I don´t think, that runway-performance was that important anymore, when the Boeing 737-600 was selected. Even the performance of the DC-9-21 was no longer needed when the aircraft was introduced, because most airports for these services were already improved to enable flights with ordinary DC-9s. Thus, SAS operated the DC-9-21 alongside their DC-9-40s and not really to a limited number of airports with short runways.

The 737-600 was originally not evaluated according to my researches. The Fokker 100, Avro RJ, and MD-95 were evaluated and the A319 was described as a very good aircraft, but too big to be used as a 100/110-seater. McDonnell Douglas also agreed to offer the MD-95 with cockpits similar to SAS´s MD-80s and in many other aspects and areas. McDonnell Douglas sized and shaped the MD-95 to the needs of SAS.

The decision to order the Boeing 737-600 in March 1995, was a major blow to McDonnell Douglas. The MD-95 was (at that time) optimized for SAS and several changes were made, after SAS decided to take the very attractive offer from Boeing for up to 70 737NG´s.

Regards
Dedicated to the MD-80, MD-90, MD-95, and DC-9: www.MD-80.com
 
VSMUT
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Re: SAS 737-600 Retirement

Thu Sep 12, 2019 7:38 am

Someone83 wrote:
blacksoviet wrote:
Someone83 wrote:
Initially SAS ordered 35 -600 plus the same amount of options. And took delivery of totalt 30 -600s. The rest, including the options, was later converted into -700 and -800

Had many flights on the -600 to/from OSL, but have probably had my last flight on one

Since the -600 arrived the traffic has grown significant and SAS has replaced them with a mix of A320neo and CRJ-900. And of course using their -700 and -800 on former -600 routes

How does the CRJ-900 perform on short runways?


Don’t know, but most runways in Norway that sees jet operations are more than long enough. The whole thing about the -600 needed for short runways in Scandinavia is more or less a myth


And anything that can't serve a CRJ will just get an ATR instead.
 
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SASViking
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Re: SAS 737-600 Retirement

Thu Sep 12, 2019 8:41 am

VSMUT wrote:
Someone83 wrote:
blacksoviet wrote:
How does the CRJ-900 perform on short runways?


Don’t know, but most runways in Norway that sees jet operations are more than long enough. The whole thing about the -600 needed for short runways in Scandinavia is more or less a myth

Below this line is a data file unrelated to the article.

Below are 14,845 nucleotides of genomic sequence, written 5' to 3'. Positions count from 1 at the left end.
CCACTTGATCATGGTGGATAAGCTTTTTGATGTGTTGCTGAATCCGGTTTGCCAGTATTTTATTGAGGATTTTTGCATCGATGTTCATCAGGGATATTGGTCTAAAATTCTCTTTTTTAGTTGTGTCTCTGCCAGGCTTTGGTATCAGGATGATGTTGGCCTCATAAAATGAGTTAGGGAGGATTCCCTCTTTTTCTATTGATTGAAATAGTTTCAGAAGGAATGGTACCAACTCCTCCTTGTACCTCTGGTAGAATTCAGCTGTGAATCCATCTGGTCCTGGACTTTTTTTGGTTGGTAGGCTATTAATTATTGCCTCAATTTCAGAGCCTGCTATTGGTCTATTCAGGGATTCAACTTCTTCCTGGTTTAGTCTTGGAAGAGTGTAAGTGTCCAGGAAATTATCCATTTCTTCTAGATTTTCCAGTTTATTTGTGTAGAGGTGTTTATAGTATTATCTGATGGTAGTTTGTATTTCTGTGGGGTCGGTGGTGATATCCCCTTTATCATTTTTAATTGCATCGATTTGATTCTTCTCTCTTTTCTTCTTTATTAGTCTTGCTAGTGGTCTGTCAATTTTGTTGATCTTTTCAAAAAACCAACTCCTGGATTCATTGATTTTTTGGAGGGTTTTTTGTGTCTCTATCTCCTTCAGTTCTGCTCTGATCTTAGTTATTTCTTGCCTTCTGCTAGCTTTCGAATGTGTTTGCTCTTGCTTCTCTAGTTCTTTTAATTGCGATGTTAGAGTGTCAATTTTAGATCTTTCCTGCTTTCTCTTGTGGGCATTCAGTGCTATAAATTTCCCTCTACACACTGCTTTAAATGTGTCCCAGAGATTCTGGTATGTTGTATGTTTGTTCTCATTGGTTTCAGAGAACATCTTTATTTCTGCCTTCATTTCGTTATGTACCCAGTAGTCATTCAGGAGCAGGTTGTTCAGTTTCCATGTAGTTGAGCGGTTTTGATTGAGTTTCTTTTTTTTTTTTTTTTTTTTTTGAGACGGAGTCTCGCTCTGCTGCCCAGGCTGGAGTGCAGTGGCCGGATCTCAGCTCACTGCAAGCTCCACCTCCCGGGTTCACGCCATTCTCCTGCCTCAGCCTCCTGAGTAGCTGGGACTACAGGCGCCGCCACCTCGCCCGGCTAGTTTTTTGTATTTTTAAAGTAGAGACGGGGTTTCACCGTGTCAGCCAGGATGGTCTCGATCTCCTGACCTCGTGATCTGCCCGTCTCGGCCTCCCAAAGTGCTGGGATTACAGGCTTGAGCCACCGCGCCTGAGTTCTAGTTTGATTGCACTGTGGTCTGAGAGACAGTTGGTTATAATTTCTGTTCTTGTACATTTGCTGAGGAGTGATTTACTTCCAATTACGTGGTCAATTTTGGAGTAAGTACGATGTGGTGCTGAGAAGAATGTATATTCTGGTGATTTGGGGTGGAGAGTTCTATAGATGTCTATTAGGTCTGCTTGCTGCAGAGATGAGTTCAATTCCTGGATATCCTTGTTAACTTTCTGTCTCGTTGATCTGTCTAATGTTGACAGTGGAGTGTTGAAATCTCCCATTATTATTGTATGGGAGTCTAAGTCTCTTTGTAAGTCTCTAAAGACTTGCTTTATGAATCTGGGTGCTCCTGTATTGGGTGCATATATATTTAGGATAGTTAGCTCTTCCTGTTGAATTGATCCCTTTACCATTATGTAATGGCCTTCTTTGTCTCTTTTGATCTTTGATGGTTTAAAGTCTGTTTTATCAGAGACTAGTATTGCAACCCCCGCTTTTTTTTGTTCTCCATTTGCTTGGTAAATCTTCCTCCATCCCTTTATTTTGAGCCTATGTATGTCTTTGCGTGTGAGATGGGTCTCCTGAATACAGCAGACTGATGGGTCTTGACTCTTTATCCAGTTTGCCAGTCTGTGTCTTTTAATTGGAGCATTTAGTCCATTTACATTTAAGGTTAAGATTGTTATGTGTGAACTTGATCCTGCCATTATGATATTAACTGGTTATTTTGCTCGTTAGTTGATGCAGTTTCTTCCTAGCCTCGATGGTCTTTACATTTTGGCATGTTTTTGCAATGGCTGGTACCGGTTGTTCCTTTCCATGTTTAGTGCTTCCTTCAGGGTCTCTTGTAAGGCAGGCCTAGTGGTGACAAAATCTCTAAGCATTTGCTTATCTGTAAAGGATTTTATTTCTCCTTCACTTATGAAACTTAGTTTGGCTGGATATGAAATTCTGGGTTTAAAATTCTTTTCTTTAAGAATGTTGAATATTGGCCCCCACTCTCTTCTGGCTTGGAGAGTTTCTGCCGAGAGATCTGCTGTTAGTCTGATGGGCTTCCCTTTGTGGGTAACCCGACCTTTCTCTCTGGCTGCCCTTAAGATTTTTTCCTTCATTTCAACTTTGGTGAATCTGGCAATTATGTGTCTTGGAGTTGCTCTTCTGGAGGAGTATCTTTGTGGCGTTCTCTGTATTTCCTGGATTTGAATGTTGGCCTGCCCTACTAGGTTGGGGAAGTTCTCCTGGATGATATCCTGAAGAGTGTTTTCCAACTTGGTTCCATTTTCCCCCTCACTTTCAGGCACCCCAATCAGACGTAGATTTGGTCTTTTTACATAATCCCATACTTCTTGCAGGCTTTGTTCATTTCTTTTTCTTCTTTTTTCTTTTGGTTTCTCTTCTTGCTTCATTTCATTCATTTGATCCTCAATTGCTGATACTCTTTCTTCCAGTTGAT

And anything that can't serve a CRJ will just get an ATR instead.

I doubt that SAS will send the ATR's to Norway again. They tried with Jettime a few years ago, and it went horribly wrong.
Types flown: A319, A320, A32N, A321, A332, A333, A343, AT43, AT75, AT76, B717, B732, B735, B736, B737, B738, B752, B753, CRJ9, DC10, DH4D, DHC3, E135, E145, E175, E190, E195, F100, MD11, MD81, MD82, MD87, RJ1H
 
VSMUT
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Re: SAS 737-600 Retirement

Thu Sep 12, 2019 10:16 am

SASViking wrote:
VSMUT wrote:
Someone83 wrote:

Don’t know, but most runways in Norway that sees jet operations are more than long enough. The whole thing about the -600 needed for short runways in Scandinavia is more or less a myth


And anything that can't serve a CRJ will just get an ATR instead.

I doubt that SAS will send the ATR's to Norway again. They tried with Jettime a few years ago, and it went horribly wrong.


How so?

DAT has flown ATRs in Norway without issues.
 
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SASViking
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Re: SAS 737-600 Retirement

Thu Sep 12, 2019 10:28 am

VSMUT wrote:
SASViking wrote:
VSMUT wrote:

And anything that can't serve a CRJ will just get an ATR instead.

I doubt that SAS will send the ATR's to Norway again. They tried with Jettime a few years ago, and it went horribly wrong.


How so?

DAT has flown ATRs in Norway without issues.

They had severe issues with high winds, especially on the "coast-hopper" SVG-BGO-TRD/AES.
They also had a severe icing incident where the pilots lost control of the aircraft:
http://avherald.com/h?article=4a132607